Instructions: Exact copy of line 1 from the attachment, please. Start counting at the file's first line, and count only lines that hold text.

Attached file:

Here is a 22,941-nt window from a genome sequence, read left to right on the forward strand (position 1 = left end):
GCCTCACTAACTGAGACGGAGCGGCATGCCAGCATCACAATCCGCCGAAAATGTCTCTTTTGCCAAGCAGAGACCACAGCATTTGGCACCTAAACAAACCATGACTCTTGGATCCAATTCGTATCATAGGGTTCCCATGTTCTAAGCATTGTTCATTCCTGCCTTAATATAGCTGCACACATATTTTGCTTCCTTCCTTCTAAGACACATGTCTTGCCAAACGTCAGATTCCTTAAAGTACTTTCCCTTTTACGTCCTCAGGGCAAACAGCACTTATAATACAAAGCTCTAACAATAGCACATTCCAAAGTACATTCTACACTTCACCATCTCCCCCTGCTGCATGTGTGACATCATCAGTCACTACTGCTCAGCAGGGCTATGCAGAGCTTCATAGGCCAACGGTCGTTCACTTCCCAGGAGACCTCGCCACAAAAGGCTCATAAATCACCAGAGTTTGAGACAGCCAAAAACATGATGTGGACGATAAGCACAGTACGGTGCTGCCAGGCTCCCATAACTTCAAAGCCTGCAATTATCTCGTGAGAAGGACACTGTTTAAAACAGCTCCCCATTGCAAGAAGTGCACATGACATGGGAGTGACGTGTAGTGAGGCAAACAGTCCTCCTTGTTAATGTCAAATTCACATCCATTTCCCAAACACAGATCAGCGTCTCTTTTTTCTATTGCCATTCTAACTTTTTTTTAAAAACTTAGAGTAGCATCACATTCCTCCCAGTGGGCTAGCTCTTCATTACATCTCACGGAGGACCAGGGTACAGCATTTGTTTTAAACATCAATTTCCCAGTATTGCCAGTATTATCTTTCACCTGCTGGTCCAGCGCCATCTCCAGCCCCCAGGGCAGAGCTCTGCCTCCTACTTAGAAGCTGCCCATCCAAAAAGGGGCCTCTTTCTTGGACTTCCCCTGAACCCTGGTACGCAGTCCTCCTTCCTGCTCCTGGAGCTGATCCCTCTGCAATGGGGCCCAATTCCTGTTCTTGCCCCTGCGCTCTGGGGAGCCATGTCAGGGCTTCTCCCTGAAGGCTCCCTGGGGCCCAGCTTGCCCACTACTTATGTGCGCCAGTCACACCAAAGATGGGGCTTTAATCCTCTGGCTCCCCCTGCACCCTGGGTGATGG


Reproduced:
Here is a 22,941-nt window from a genome sequence, read left to right on the forward strand (position 1 = left end):